Since a majority of powder coating systems today include a spray washer system, it seems appropriate to provide a certain amount of in-depth information on the maintenance of the pretreatment system.
Pretreatment failures are the single largest cause for rejects in the finishing industry today. Unbalanced chemical concentrations, bad rinse water, clogged or misdirected nozzles, and other factors left unattended will certainly cause rejects regardless of the top coat quality. Rejects related to the pretreatment system can be reduced drastically with a properly implemented maintenance program.
Pretreatment systems require maintenance for two main reasons,
(1) extended equipment life, and (2) proper operation. Aside from the daily, and in some cases hourly, titrations that are performed to determine the chemical concentration levels in each stage, the pumps, nozzles, and burners, will also need proper attention. The objective is to deliver parts with clean surfaces and with proper phosphate coating weights, to the powder coating booth as quickly as possible.
For this objective to be met a few guidelines should be followed:
A maintenance schedule and log book should be kept to track the regularity of the additions of make-up water, chemicals, and replacement parts that are used in the pretreatment system. This will help the systems manager to determine when the next chemical change or tank cleaning is needed.
Checks should be made on a regular basis for spray nozzle adjustment, clogged orifices, missing nozzles, or damage to the nozzles by parts that have not been properly racked and have fallen off in the system. A misdirected nozzle from a rinse station can overflow a chemical containing station and dilute the concentration in a matter of minutes.
Pumps should be inspected and greased on a regular basis to insure proper liquid pressure to the nozzles. Clogged nozzles will increase the pressure delivery of the remaining unclogged nozzles, too much pressure is undesirable; in some cases the excessive pressure will result in spotting, uneven coating weights, or parts removed from the racking system.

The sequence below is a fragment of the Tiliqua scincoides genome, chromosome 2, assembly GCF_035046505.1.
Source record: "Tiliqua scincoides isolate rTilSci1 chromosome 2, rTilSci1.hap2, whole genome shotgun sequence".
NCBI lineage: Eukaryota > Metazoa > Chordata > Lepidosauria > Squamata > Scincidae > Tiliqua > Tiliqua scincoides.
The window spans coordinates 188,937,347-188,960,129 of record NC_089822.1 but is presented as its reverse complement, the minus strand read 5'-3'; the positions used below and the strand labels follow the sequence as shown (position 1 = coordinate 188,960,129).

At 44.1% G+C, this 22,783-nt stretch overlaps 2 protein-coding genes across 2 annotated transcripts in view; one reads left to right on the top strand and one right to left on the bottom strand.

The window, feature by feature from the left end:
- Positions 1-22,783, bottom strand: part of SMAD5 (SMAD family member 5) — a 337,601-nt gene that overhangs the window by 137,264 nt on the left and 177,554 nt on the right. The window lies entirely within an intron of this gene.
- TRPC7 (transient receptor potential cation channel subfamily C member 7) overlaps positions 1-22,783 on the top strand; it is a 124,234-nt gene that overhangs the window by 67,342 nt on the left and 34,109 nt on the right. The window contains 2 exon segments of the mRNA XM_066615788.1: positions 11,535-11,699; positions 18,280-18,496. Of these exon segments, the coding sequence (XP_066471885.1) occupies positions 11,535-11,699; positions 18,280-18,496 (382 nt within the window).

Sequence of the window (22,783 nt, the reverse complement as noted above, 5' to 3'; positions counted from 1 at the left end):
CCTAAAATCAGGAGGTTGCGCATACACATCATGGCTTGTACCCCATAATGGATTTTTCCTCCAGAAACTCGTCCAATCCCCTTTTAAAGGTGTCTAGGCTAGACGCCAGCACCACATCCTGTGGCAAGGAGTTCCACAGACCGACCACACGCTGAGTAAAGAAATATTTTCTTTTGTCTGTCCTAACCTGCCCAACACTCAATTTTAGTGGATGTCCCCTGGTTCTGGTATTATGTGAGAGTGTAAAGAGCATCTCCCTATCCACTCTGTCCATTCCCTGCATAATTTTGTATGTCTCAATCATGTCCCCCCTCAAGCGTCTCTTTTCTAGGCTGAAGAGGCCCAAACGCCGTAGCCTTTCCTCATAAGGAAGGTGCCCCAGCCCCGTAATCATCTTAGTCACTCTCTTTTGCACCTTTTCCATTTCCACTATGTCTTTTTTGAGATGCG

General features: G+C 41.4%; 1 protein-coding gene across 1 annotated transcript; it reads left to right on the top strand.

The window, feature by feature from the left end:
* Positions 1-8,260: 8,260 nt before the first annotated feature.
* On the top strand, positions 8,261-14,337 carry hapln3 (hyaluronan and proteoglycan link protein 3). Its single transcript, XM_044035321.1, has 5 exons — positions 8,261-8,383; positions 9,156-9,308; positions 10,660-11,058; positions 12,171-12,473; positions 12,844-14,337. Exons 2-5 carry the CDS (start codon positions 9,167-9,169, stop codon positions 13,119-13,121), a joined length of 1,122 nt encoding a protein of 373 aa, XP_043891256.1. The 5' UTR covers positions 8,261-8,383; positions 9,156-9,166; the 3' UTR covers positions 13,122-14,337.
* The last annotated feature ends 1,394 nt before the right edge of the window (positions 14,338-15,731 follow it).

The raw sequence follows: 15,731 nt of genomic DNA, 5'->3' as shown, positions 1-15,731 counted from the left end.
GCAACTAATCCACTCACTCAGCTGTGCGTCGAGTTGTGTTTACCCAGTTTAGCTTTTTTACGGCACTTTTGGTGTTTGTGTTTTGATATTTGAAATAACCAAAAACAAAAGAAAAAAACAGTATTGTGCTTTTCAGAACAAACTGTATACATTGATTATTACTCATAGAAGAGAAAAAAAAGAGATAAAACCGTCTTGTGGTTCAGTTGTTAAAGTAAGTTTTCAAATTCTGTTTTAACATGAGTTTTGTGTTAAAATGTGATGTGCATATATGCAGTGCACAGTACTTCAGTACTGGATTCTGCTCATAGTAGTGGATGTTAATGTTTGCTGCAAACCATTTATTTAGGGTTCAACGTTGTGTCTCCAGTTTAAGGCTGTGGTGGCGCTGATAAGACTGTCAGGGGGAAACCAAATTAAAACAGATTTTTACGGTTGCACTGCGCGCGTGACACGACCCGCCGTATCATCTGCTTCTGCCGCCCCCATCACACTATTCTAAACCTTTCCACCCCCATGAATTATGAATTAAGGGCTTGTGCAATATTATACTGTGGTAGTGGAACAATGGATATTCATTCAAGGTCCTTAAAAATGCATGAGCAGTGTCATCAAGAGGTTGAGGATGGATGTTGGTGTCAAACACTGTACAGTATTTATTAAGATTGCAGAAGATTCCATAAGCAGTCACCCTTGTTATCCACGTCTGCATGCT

Pump screens should be cleaned daily to prevent lint from gloves, rags, and other materials from entering and clogging the pump, header pipes, and nozzles.
Drains should be free of scale and foreign matter to prevent overflowing of the waste water onto the work area or worse, into the bake oven.
Interior grids should be in place to prevent parts that fall from the racking system from entering the holding tanks. This will allow the systems operator to retrieve the parts with ease.
Burners will need air filters replaced on a regular basis to insure clean efficient fuel consumption and maximum control of the liquid temperatures within the holding tanks.
The pretreatment system is essential to any finishing operation. Without clean parts even the most sophisticated coating operation will produce nothing but rejects. Keep it organized, keep it clean, and keep it running.
If you have any questions or comments regarding pretreatment systems, don’t hesitate to give one of our service experts a call at 888-647-9929 or email us at firstname.lastname@example.org, and we can get you headed in the “Rite” direction!